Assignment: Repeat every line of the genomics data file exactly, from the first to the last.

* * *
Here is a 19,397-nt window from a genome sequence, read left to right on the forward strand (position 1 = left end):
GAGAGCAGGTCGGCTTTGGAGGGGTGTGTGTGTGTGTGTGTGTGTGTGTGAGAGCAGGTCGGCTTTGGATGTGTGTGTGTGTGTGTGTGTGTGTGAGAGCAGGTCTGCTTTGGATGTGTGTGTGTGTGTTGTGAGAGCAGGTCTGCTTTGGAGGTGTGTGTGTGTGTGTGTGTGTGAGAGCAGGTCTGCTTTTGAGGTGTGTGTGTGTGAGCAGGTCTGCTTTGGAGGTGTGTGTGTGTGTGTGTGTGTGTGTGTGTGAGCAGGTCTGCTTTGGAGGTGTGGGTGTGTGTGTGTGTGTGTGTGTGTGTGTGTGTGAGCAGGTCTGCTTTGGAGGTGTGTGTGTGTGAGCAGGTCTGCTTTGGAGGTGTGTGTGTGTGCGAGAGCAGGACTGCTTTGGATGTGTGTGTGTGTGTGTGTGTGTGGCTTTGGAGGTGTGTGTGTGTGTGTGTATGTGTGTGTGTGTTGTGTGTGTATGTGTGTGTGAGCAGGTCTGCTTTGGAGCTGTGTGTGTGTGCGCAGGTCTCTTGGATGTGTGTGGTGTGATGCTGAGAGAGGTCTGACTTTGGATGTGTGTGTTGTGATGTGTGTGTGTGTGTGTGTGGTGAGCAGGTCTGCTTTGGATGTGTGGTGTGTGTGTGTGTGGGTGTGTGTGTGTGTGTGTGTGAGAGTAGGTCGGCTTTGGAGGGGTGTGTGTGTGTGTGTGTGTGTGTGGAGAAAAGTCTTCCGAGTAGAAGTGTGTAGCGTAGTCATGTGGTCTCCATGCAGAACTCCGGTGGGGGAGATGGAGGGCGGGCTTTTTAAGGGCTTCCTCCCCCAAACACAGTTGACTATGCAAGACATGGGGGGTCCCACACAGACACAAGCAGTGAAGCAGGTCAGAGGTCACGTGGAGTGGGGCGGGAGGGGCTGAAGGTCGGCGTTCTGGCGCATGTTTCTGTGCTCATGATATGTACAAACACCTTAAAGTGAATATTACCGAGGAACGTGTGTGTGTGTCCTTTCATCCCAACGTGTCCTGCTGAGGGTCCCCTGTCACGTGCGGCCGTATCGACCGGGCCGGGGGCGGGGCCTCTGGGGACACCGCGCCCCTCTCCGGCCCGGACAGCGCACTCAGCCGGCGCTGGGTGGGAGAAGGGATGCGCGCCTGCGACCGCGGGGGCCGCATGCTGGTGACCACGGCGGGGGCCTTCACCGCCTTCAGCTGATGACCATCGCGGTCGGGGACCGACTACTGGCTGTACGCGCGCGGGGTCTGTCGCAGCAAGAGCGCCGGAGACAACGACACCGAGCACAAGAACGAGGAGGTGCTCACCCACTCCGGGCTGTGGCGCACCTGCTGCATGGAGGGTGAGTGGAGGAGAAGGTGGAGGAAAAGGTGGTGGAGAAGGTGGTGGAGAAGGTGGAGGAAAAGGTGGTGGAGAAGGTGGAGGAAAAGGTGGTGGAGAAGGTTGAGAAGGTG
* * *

Here is a 19,397-nt window from a genome sequence, read left to right on the forward strand (position 1 = left end):
GAGAGCAGGTCGGCTTTGGAGGGGTGTGTGTGTGTGTGTGTGTGTGTGTGAGAGCAGGTCGGCTTTGGATGTGTGTGTGTGTGTGTGTGTGTGTGAGAGCAGGTCTGCTTTGGATGTGTGTGTGTGTGTTGTGAGAGCAGGTCTGCTTTGGAGGTGTGTGTGTGTGTGTGTGTGTGAGAGCAGGTCTGCTTTTGAGGTGTGTGTGTGTGAGCAGGTCTGCTTTGGAGGTGTGTGTGTGTGTGTGTGTGTGTGTGTGTGAGCAGGTCTGCTTTGGAGGTGTGGGTGTGTGTGTGTGTGTGTGTGTGTGTGTGTGTGAGCAGGTCTGCTTTGGAGGTGTGTGTGTGTGAGCAGGTCTGCTTTGGAGGTGTGTGTGTGTGCGAGAGCAGGACTGCTTTGGATGTGTGTGTGTGTGTGTGTGTGTGGCTTTGGAGGTGTGTGTGTGTGTGTGTATGTGTGTGTGTGTTGTGTGTGTATGTGTGTGTGAGCAGGTCTGCTTTGGAGCTGTGTGTGTGTGCGCAGGTCTCTTGGATGTGTGTGGTGTGATGCTGAGAGAGGTCTGACTTTGGATGTGTGTGTTGTGATGTGTGTGTGTGTGTGTGTGGTGAGCAGGTCTGCTTTGGATGTGTGGTGTGTGTGTGTGTGGGTGTGTGTGTGTGTGTGTGTGAGAGTAGGTCGGCTTTGGAGGGGTGTGTGTGTGTGTGTGTGTGTGTGGAGAAAAGTCTTCCGAGTAGAAGTGTGTAGCGTAGTCATGTGGTCTCCATGCAGAACTCCGGTGGGGGAGATGGAGGGCGGGCTTTTTAAGGGCTTCCTCCCCCAAACACAGTTGACTATGCAAGACATGGGGGGTCCCACACAGACACAAGCAGTGAAGCAGGTCAGAGGTCACGTGGAGTGGGGCGGGAGGGGCTGAAGGTCGGCGTTCTGGCGCATGTTTCTGTGCTCATGATATGTACAAACACCTTAAAGTGAATATTACCGAGGAACGTGTGTGTGTGTCCTTTCATCCCAACGTGTCCTGCTGAGGGTCCCCTGTCACGTGCGGCCGTATCGACCGGGCCGGGGGCGGGGCCTCTGGGGACACCGCGCCCCTCTCCGGCCCGGACAGCGCACTCAGCCGGCGCTGGGTGGGAGAAGGGATGCGCGCCTGCGACCGCGGGGGCCGCATGCTGGTGACCACGGCGGGGGCCTTCACCGCCTTCAGCTGATGACCATCGCGGTCGGGGACCGACTACTGGCTGTACGCGCGCGGGGTCTGTCGCAGCAAGAGCGCCGGAGACAACGACACCGAGCACAAGAACGAGGAGGTGCTCACCCACTCCGGGCTGTGGCGCACCTGCTGCATGGAGGGTGAGTGGAGGAGAAGGTGGAGGAAAAGGTGGTGGAGAAGGTGGTGGAGAAGGTGGAGGAAAAGGTGGTGGAGAAGGTGGAGGAAAAGGTGGTGGAGAAGGTTGAGAAGGTG